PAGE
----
Youths Say Solution To School Violence Drowns In Words

April 08, 1992|By Deidre Nerreau McCabe | Deidre Nerreau McCabe,Staff writer

THE ADULTS TRIED — they looked for reasons, suggested solutions, implored the young people to explain what's going on.

But when it was over, youths from two Annapolis public housing projects -- who have been involved in numerous fights -- said a two-hour meeting Monday night to resolve the problem had achieved nothing.

"There was too much talking (by adults)," said one youth, 15.

"Nothing's going to change until they get both sides together," said another.

The meeting, called by the Annapolis Housing Authority, was intended to do just that -- bring both sides together to talk about an ongoing feud between residents of Eastport Terrace and Newtowne20. Youths from other neighborhoods also have been involved, but the most intense fighting has been between residents of Eastport and "20,"as it is known.

Harold Greene, director of the Housing Authority,invited community leaders, school officials, city and county police,youngsters and their parents to the meeting, at the Eastport TerraceRecreation Center.

"What we're trying to do is to facilitate discussion, to keep people talking," Greene said.

The only problem was, the youths did too little of the talking.

More than an hour intothe meeting, Annapolis Alderman Carl Snowden, D-Ward 5, stood up andasked if the group could hear from the young men sitting quietly in one corner.

Only 18-year-old Antiwan Gray chose to tell his story.

Gray, who was expelled from Annapolis High for fighting in March,said he never had a chance to succeed.

After being expelled once,he got back into school this year, he said.

"As soon as I got there, they pinned a name on me -- drug dealer," he said. "If you come from Eastport Terrace or Newtowne20, already they have that stereotypeagainst you."

Gray admits to fighting and "cussing out" the principal, which got him expelled. What he objects to, he said, is people who wanted him to fail from the start.

"They got what they want. They took me out in handcuffs," he said. "Everybody wants me out on the streets."

Greene, who has met with some of the youths privately,said many feel they are treated unfairly at Annapolis High. If the fights had been among white students, they would not have been expelled, the youths said.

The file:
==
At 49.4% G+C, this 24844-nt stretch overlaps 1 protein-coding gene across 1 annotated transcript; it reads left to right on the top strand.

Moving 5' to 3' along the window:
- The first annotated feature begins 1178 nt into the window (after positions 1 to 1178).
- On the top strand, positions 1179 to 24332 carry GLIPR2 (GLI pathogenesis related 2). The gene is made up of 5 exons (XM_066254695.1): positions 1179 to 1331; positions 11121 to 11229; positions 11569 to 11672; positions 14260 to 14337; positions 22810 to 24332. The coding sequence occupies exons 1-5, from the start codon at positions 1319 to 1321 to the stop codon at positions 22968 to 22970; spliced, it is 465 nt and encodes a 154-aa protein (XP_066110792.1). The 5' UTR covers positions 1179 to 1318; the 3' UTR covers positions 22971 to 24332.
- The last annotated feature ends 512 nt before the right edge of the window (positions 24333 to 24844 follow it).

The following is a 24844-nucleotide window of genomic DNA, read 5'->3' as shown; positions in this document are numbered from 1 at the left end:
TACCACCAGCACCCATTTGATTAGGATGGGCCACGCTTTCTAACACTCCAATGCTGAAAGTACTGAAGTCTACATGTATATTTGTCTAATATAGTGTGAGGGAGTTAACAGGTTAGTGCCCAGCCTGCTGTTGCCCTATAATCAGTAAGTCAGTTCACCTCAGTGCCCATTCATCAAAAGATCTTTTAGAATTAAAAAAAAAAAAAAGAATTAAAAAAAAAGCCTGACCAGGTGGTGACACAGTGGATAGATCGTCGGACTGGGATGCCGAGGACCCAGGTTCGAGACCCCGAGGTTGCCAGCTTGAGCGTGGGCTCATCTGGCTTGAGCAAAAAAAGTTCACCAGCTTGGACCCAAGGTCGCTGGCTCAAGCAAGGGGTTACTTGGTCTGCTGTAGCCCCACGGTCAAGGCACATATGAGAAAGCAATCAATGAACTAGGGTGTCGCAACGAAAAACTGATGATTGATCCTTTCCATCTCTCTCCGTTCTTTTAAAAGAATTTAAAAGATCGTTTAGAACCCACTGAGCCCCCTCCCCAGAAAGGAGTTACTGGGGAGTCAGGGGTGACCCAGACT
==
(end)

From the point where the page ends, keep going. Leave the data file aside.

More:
"Whether or not it's true, the youngsters believe it," Greene said.

Police were called to the school twice in March to break up fights and once to search for weapons after anonymouscallers threatened a shootout. Numerous fights also have occurred atthe Annapolis Mall and in the neighborhoods.

So far, two dozen students have been suspended and eight have been expelled for fighting at Annapolis High. Seven others will be transferred to other schools.

Some participants at Monday's meeting said the fights were over "turf wars." Others said they were over insults traded back and forth.

The lack of parental guidance, glorification of violence in movies, negative press reports and low self-esteem were all suggested as contributing factors.

Greene traced the feud back to last September, when a girl from Newtowne20 slapped a girl from Eastport Terrace inthe face.

But others said the problems go back further.

ArethaStubbs, principal of the Center of Applied Technology South, said the fighting started in 1989, when five youths from Eastport Terrace jumped another youth from Parole, headed to see friends in Newtowne20. The feud cooled down after youngsters were sent to different middle schools. But when they were reunited in high school, the violence began anew, she said.

After the meeting, many of the young men were eager to talk. Most said they wanted meetings in a neutral setting withonly one or two adults acting as moderators.

"That would have resolved it in the first place," said Lovell Logan, 21, whose brother was expelled Monday.

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